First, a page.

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Question: In certain cases, a TAXII Server is expected to respond to a TAXII Client with a Status Message but the message_id of the request message cannot be known. For example, consider an unparseable request message; that message should be met with a Status Message with a Status Type of BAD_MESSAGE. However, in_response_to is required but cannot be retrieved from the request message because it could not be parsed. What should be used for the in_response_to field of that Status Message?
Answer: The short answer is, use ‘0’ as the in_response_to field. The long answer is that this is a corner case that wasn’t fully realized until after TAXII 1.1 was released, and therefore there isn’t a “standard” way to respond. The TAXII Team proposes using ‘0’ as a convention for cases where the message_id of the request is not known.
Question: The TAXII XML Message Bindings (both 1.0 and 1.1) indicate that the
Extended_Header element “MAY contain any
XML”, does this include the
Extended_Header element having multiple XML children?
Answer: Just to make sure we’re all on the same page, here are examples of both:
Extended_Header with a single child (direct descendant):
1 2 3 4 5 <Extended_Header> <Some_Element> <!-- Anything here, including more XML --> </Some_Element> </Extended_Header>
Extended_Header with multiple children (direct descendants):
1 2 3 4 5 6 7 8 <Extended_Header> <Some_Element> <!-- Anything here, including more XML --> </Some_Element> <Some_Other_Element> <!-- Anything here, including more XML --> </Some_Other_Element> </Extended_Header>
The short answer is that both variations of
Extended_Header are permitted in TAXII. However, the second
variation (multiple children) is more complex to implement. Following the Robustness Principle (aka, Postel’s law),
senders of TAXII Messages should make every attempt to use the first variation (single child) since it is simpler.
Recipients of TAXII Messages should support both variations, as both are permitted in TAXII.
Question: In Sections 5.1.1 and 5.1.2 there is the parameter match_type with the permitted values case_sensitive_string and case_insentive_string, yet in Sections 5.1.9, 5.1.10, 5.1.11 and 5.2.1 there is the parameter case_sensitive with the permitted values of TRUE and FALSE.
Answer: The reasoning behind these differences is that the relationships defined in Sections 5.1.1 (equals) and 5.1.2 (not equals) can be a string operation or a numeric operation, while the others are string operations only. In the case of a numeric equals, a ‘case_insensitive_string’ parameter doesn’t make sense. In the case of Sections 5.1.9 (begins_with), 5.1.10 (ends_with), 5.1.11 (contains), and 5.2.1 (regex matches), they are all string match operations. For the string matching operations, we went with a “case_sensitive=True/False” property and for operations that are not necessarily string matching we have a “match_type” property.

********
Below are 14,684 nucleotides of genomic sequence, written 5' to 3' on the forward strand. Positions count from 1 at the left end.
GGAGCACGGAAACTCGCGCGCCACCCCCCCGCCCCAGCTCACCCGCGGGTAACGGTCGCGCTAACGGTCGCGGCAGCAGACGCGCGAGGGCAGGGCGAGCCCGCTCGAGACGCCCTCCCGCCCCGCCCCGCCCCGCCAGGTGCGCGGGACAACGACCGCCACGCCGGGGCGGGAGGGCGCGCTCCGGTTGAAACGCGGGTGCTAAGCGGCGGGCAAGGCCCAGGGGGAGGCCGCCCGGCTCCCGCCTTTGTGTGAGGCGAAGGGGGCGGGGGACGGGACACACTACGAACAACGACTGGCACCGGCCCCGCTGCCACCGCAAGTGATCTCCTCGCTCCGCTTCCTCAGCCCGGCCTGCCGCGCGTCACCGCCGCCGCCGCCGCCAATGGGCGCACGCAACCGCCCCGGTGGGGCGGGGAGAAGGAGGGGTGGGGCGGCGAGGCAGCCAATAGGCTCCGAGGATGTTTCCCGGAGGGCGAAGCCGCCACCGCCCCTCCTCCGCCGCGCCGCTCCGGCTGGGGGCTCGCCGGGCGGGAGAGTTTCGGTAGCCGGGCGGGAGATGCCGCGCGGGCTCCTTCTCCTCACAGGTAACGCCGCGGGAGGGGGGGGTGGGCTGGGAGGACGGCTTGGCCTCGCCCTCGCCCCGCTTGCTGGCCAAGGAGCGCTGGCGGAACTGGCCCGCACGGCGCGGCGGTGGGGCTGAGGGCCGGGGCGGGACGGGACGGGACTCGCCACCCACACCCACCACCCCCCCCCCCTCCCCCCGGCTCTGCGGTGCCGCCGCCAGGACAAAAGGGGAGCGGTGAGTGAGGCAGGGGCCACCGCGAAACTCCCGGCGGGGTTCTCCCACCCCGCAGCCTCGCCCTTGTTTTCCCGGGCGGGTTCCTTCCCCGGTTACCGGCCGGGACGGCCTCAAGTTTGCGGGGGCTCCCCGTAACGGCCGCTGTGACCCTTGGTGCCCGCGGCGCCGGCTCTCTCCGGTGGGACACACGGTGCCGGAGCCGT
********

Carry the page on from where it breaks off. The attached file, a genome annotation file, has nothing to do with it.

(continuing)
Question: In Sections 5.1.4 and 5.1.6 there are the relationships greater_than_or_equal and less_then_or_equal, yet in Sections 5.3.3 and 5.3.5 the relationships are listed as greater_then_or_equals and less_then_or_equals.
Answer: Good catch. This was an oversight on our part and consistency was intended. Hopefully this does not make implementation of the specification any more difficult.
Question: In Sections 5.1.7 and 5.1.8. the relationships does_not_exist and exists do not have any parameters. Should there be a parameter to indicate what does not exists and what exists?
Answer: The intent of the relationships (exists, does_not_exist, among others) are intended to be used in a Criterion structure as described in section 3.1.1. In a Criterion there is a Target and Test. In the case of exists and does_not_exist, the target is tested for (non) existence.
Question: In Section 5.1.7 the text description is inconsistent with the relationship type. “The greater then relationship returns true if the target does not exists” Should this read “The does not exist relationship returns true if the target does not exist.”
Answer: You are correct, this is a typo. We’ll have to update the errata.
Question: The @negate property of Criterion reads ‘This field indicates whether the final result of the Criterion should be negated. If absent, treat this field as “false”.’ What is the correct interpretation of this statement?
Answer: The Criterion negates the result of the evaluating a Criterion. Each Criterion has a Test and Target. The Test is applied to the Target, resulting in a True (The Target matches the test) or a False (The Target does not match the Test). If the negate property is set to “true”, the result is “negated”: True becomes False and False becomes True.
As a simple example, let’s say you have a simple record that has a single property, “height=100”. If you have Target=height and a Test of “equals 100”, the Criterion would evaluate to true for the “height=100” record. If negate is set to true, the Criterion would instead evaluate to false.